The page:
Richard Simmons' rep, Tom Estey, explains why he thinks stories of Simmons' disappearance is "crap," and why they're not involved with the podcast

In just three weeks, the podcast Missing Richard Simmons shot to the top of the iTunes charts, but Richard Simmons‘ rep says they have no involvement with the series — and don’t have any need to participate.

“We did not cooperate, we did not collaborate, we did not approve, we have nothing to do with this podcast,” Simmons’ rep, Tom Estey, tells PEOPLE.

The third episode of Missing Richard Simmons featured an interview with Mauro Oliveira, Simmons’ former massuse, assistant and close friend, who claims that Simmons’ longtime housekeeper Teresa Reveles is holding him hostage. Oliveira says Reveles is the reason why Simmons went from being a constant presence at his fitness studio and in his friends’ lives to going unseen since Feb. 2014, almost 1,100 days.

But Estey says that Oliveira’s statements are “total crap.”

“That is absolute, absolute madness. Absolutely not true. And you know what? It’s unfortunate that people have to lie to get ratings for a podcast.”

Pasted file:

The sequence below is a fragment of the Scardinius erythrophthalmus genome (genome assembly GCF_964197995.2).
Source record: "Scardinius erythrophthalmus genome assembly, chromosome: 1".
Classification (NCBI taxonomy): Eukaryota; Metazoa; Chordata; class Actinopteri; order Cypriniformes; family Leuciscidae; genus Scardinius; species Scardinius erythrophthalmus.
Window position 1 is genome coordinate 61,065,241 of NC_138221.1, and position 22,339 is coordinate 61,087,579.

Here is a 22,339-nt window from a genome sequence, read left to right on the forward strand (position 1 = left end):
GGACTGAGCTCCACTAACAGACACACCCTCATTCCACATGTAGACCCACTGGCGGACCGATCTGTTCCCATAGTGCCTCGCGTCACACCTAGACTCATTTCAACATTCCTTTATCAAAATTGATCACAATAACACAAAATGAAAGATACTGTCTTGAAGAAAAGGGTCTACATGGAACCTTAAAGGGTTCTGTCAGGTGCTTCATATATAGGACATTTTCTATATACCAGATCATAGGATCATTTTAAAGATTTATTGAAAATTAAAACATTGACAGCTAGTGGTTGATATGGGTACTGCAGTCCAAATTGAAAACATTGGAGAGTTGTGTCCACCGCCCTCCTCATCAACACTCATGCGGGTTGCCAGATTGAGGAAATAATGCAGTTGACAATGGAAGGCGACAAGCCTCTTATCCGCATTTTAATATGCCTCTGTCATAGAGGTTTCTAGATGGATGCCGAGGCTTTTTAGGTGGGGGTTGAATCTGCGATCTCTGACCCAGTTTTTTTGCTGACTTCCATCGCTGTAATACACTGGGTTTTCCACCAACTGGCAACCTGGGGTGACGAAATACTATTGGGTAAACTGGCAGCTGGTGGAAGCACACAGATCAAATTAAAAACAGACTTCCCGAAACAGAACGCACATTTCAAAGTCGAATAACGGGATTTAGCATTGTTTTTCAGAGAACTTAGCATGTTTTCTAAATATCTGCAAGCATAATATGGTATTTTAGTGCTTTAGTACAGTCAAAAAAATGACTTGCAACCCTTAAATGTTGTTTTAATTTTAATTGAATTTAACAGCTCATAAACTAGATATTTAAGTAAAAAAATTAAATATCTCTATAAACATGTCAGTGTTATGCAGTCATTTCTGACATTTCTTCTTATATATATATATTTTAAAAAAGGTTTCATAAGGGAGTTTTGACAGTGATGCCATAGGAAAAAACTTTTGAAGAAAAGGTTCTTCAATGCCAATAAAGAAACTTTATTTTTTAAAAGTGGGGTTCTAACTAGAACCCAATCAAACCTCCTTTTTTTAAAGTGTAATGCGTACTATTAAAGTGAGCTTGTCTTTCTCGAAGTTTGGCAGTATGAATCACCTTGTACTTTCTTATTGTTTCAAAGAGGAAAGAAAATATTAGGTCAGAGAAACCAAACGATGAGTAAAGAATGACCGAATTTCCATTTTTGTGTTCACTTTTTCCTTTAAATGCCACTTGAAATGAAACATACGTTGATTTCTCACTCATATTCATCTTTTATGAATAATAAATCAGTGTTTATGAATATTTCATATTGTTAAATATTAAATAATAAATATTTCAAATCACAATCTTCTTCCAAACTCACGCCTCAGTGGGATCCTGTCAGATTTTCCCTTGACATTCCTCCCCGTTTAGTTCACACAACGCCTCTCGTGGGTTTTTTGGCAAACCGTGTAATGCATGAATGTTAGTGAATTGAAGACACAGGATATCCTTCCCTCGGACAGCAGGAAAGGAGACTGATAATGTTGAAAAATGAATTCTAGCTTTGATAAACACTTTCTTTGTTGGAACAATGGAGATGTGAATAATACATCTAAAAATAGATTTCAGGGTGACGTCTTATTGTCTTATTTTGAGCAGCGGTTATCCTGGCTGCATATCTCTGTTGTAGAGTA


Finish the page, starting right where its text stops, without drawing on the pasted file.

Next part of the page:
Richard Simmons
| Credit: Dimitrios Kambouris/WireImage

Estey says he doesn’t know the podcast creator, Dan Taberski, who is one of Simmons’ formerly close friends, but explains that Taberski reached out to him repeatedly for an interview.

“I don’t know who the hell he is. But I don’t care. What I do care about is the truth,” Estey says. “I can’t believe this podcast is getting this much attention. But I just don’t get it. If there was any truth to it, I would tell you, there is no truth to it.”

“We did not cooperate nor collaborate. So there is no Richard Simmons attached to this podcast. If there was a reason for us to comment or to cooperate, then we would certainly have done it, but we just didn’t feel the need.”

Richard Simmons with Katy Perry in August 2013
| Credit: Kevin Mazur/WireImage

And Estey says that there’s no conspiracy at hand — Simmons just wanted a break from the public eye.

“He made a choice to take a break from public life, which he has the right to do,” Estey says. “People need to respect that and not surmise that there’s something wrong, when there’s nothing wrong.”

“For 40 years, he took care of everyone else but himself. And so it’s not that he’s being selfish, he’s just being a person, a regular person, taking care of himself.”